The Telegraph
Since 1st March, 1999
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Stars going up in smoke

At the London offices of ASH (Action on Smoking and Health), Deborah Arnett, the organisation’s director, and her colleagues have taken note that Amitabh Bachchan has now apologised to the National Organisation for Tobacco Eradication in India for being shown holding a cigar in a poster for his forthcoming film, Family.

ASH, Britain’s leading pressure group against smoking, has done a tremendous amount of good over the years because it is led by sensible and mature people ' unlike its crackpot Indian equivalent which threatened legal action against a convalescing 63-year-old Bachchan.

When I spoke to Arnett, she was in the House of Commons where Tony Blair has signalled he will allow Labour MPs a free vote on the question of smoking in pubs. Everyone now expects that all pubs ' not just ones serving food ' will have to ban smoking.

On the question of smoking in films, Arnett tells me: “We have heard India wants to ban smoking (in films). We are not campaigning for censorship but smoking must not be glamorised. We are not happy with the guidance given (by the British Board of Film Classification).”

ASH wants a toughening of the current guidelines of the British Board of Film Classification which state: “No work may promote or encourage the use of illegal drugs. Works which promote or glamorise smoking, alcohol or substance abuse may also be a concern, particularly at the junior categories.”

However, the board has told the government that it is reviewing the guidelines and that “one aspect of that review includes the public’s attitude to smoking in films with particular appeal to children and young people, and the potential impact on their smoking behaviour”.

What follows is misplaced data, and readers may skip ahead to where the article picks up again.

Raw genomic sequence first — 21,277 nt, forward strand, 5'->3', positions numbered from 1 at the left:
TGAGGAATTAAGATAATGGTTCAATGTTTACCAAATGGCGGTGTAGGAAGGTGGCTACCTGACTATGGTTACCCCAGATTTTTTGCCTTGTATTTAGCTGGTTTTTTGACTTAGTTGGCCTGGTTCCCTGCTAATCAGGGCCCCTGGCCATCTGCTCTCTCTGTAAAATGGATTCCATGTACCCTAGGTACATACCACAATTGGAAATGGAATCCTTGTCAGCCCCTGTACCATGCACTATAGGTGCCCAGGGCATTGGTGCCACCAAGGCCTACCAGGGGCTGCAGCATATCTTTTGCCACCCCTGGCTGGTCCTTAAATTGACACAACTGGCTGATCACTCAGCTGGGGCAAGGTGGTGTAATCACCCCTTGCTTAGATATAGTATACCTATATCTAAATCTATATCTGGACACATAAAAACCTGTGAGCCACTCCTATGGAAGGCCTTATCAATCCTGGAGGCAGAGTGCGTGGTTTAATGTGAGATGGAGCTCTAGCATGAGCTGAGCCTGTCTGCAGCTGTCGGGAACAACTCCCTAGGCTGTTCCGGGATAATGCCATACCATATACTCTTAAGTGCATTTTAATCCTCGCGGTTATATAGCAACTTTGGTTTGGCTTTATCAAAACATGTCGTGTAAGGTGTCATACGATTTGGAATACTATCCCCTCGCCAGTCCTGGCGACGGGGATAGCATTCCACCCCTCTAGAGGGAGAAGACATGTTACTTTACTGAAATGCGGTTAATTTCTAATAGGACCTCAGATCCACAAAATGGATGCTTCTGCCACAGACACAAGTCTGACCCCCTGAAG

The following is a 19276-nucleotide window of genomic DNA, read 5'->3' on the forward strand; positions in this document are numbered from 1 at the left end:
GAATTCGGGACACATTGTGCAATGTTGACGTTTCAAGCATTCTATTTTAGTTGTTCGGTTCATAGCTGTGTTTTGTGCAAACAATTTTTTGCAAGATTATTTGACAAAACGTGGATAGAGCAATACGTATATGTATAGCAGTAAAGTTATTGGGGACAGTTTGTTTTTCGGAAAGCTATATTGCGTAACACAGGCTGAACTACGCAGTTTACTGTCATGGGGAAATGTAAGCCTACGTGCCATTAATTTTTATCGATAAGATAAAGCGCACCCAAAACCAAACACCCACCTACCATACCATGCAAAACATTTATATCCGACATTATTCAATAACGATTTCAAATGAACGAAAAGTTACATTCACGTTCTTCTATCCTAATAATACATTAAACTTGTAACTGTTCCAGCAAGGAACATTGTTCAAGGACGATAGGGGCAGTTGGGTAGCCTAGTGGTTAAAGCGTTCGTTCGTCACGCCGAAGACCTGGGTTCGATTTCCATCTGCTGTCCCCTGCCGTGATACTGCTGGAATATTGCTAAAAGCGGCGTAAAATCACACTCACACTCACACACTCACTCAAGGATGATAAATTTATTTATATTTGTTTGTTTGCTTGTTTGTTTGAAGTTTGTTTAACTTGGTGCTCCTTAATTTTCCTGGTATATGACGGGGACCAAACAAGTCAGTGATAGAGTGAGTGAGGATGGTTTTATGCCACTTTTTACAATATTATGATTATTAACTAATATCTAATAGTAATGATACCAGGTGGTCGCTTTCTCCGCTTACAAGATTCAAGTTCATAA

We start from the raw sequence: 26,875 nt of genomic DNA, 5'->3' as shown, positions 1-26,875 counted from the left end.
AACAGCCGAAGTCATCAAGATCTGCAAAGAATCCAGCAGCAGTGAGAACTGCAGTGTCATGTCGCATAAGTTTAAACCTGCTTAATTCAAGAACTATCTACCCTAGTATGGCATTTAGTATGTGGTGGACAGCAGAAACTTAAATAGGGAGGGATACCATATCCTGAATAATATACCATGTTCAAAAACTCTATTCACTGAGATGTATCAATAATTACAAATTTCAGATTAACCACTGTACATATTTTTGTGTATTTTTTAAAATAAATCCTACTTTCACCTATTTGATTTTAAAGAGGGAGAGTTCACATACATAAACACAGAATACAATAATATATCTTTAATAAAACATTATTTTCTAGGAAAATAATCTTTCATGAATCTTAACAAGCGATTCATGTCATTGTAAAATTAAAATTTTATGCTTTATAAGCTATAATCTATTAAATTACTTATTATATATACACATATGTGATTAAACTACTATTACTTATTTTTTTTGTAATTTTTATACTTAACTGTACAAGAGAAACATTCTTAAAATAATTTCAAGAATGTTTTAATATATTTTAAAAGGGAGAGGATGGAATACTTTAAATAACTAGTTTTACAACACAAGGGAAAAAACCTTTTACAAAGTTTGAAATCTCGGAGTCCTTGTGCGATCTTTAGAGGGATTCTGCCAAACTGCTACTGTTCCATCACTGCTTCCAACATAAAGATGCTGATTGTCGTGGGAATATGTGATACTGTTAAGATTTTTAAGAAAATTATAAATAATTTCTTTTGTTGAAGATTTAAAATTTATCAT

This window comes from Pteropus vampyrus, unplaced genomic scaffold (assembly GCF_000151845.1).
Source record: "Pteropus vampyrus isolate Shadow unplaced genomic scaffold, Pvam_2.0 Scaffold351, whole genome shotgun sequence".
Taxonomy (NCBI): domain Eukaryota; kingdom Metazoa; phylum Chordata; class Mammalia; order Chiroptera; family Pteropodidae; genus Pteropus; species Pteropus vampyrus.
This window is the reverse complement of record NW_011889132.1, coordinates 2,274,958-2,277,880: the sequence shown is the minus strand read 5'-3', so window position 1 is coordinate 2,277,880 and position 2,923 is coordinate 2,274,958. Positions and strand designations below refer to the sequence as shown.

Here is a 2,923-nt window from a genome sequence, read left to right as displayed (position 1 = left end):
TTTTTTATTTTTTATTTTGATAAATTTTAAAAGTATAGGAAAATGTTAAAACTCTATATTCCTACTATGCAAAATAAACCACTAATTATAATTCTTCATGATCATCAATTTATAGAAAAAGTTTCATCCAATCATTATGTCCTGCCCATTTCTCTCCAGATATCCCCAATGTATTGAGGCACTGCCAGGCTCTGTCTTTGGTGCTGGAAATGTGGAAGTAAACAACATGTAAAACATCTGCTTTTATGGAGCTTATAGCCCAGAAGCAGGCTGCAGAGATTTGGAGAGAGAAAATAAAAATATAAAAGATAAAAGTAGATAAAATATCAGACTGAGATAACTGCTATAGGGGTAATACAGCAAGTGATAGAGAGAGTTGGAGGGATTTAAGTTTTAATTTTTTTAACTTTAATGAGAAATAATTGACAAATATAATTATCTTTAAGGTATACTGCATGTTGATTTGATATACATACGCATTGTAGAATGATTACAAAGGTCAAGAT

According to the government, another important organisation, Ofcom, the independent regulator for the UK communications industries, with responsibilities across television, radio, telecommunications and wireless communications services, “has proposed tightening the rules so that smoking would be prohibited in children’s programmes”.

Although tobacco advertising is not allowed in Britain, ASH points out that “smoking is still allowed on television and in films. While we would not argue for complete censorship, research shows that TV viewing can significantly increase the likelihood of smoking among young people, an effect that continues into adulthood.”

Basically, ASH would much rather that stars like Bachchan didn’t smoke on film. “Research also shows that children and young people are heavily influenced to try cigarettes by viewing role models smoking. In fact, role model smoking is more likely to have an impact than advertisements, which is why we are so concerned about this issue.”

In years to come, Bollywood films which depict gratuitous smoking may not get past British censors.

Will it bomb'

Mahesh Bhatt hasn’t won any friends in the British establishment by announcing he is to make a new movie called Suicide Bomber, starring his son, Rahul, 21, inspired by London bombings on July 7 last year.

It is worth remembering 56 people, including the four suicide bombers, were killed and 700 injured, some horribly, on a day which changed British history forever.

Bhatt is highly regarded among Indians and Pakistanis as is his daughter but he would be hauled over burning coals by British commentators if his film, however nuanced, is seen even remotely as being sympathetic to the suicide bombers.

Though filmmakers do have a duty to tell uncomfortable truths, the subject matter is still too recent and too raw. The trial of the would-be bombers of July 21 in London has yet to take place.